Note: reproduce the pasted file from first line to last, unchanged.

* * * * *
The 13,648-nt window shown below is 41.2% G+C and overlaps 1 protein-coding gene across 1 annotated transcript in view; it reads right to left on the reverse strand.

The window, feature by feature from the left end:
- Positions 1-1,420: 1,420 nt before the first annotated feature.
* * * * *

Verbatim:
The 13,648-nt window shown below is 41.2% G+C and overlaps 1 protein-coding gene across 1 annotated transcript in view; it reads right to left on the reverse strand.

The window, feature by feature from the left end:
- Positions 1-1,420: 1,420 nt before the first annotated feature.